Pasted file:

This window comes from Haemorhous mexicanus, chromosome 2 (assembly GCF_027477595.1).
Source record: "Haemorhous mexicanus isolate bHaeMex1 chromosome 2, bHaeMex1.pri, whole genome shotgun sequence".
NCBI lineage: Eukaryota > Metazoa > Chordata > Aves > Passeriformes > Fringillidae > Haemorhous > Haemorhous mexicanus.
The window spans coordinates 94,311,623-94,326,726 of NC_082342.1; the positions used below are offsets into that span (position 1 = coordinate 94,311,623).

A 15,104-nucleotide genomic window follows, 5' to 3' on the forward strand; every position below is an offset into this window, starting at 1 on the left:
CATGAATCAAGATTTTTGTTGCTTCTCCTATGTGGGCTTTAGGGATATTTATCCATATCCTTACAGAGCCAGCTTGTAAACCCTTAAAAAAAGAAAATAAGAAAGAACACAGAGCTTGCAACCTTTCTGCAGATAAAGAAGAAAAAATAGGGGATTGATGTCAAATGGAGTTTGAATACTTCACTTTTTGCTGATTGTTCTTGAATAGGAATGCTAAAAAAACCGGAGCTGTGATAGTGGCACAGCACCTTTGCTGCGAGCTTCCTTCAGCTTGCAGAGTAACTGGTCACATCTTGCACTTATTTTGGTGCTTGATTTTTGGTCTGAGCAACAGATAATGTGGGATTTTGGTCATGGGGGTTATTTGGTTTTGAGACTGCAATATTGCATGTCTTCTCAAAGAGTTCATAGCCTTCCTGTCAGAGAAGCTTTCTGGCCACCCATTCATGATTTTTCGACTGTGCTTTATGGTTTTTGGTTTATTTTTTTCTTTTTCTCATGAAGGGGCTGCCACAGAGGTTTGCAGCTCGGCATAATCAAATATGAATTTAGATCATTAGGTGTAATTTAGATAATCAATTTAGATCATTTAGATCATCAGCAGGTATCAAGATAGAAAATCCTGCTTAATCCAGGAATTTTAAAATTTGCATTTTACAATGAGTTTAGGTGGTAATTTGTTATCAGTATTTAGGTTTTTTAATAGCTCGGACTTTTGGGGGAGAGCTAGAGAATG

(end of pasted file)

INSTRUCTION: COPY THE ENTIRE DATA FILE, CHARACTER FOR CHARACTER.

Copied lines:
This window comes from Haemorhous mexicanus, chromosome 2 (assembly GCF_027477595.1).
Source record: "Haemorhous mexicanus isolate bHaeMex1 chromosome 2, bHaeMex1.pri, whole genome shotgun sequence".
NCBI lineage: Eukaryota > Metazoa > Chordata > Aves > Passeriformes > Fringillidae > Haemorhous > Haemorhous mexicanus.
The window spans coordinates 94,311,623-94,326,726 of NC_082342.1; the positions used below are offsets into that span (position 1 = coordinate 94,311,623).

A 15,104-nucleotide genomic window follows, 5' to 3' on the forward strand; every position below is an offset into this window, starting at 1 on the left:
CATGAATCAAGATTTTTGTTGCTTCTCCTATGTGGGCTTTAGGGATATTTATCCATATCCTTACAGAGCCAGCTTGTAAACCCTTAAAAAAAGAAAATAAGAAAGAACACAGAGCTTGCAACCTTTCTGCAGATAAAGAAGAAAAAATAGGGGATTGATGTCAAATGGAGTTTGAATACTTCACTTTTTGCTGATTGTTCTTGAATAGGAATGCTAAAAAAACCGGAGCTGTGATAGTGGCACAGCACCTTTGCTGCGAGCTTCCTTCAGCTTGCAGAGTAACTGGTCACATCTTGCACTTATTTTGGTGCTTGATTTTTGGTCTGAGCAACAGATAATGTGGGATTTTGGTCATGGGGGTTATTTGGTTTTGAGACTGCAATATTGCATGTCTTCTCAAAGAGTTCATAGCCTTCCTGTCAGAGAAGCTTTCTGGCCACCCATTCATGATTTTTCGACTGTGCTTTATGGTTTTTGGTTTATTTTTTTCTTTTTCTCATGAAGGGGCTGCCACAGAGGTTTGCAGCTCGGCATAATCAAATATGAATTTAGATCATTAGGTGTAATTTAGATAATCAATTTAGATCATTTAGATCATCAGCAGGTATCAAGATAGAAAATCCTGCTTAATCCAGGAATTTTAAAATTTGCATTTTACAATGAGTTTAGGTGGTAATTTGTTATCAGTATTTAGGTTTTTTAATAGCTCGGACTTTTGGGGGAGAGCTAGAGAATG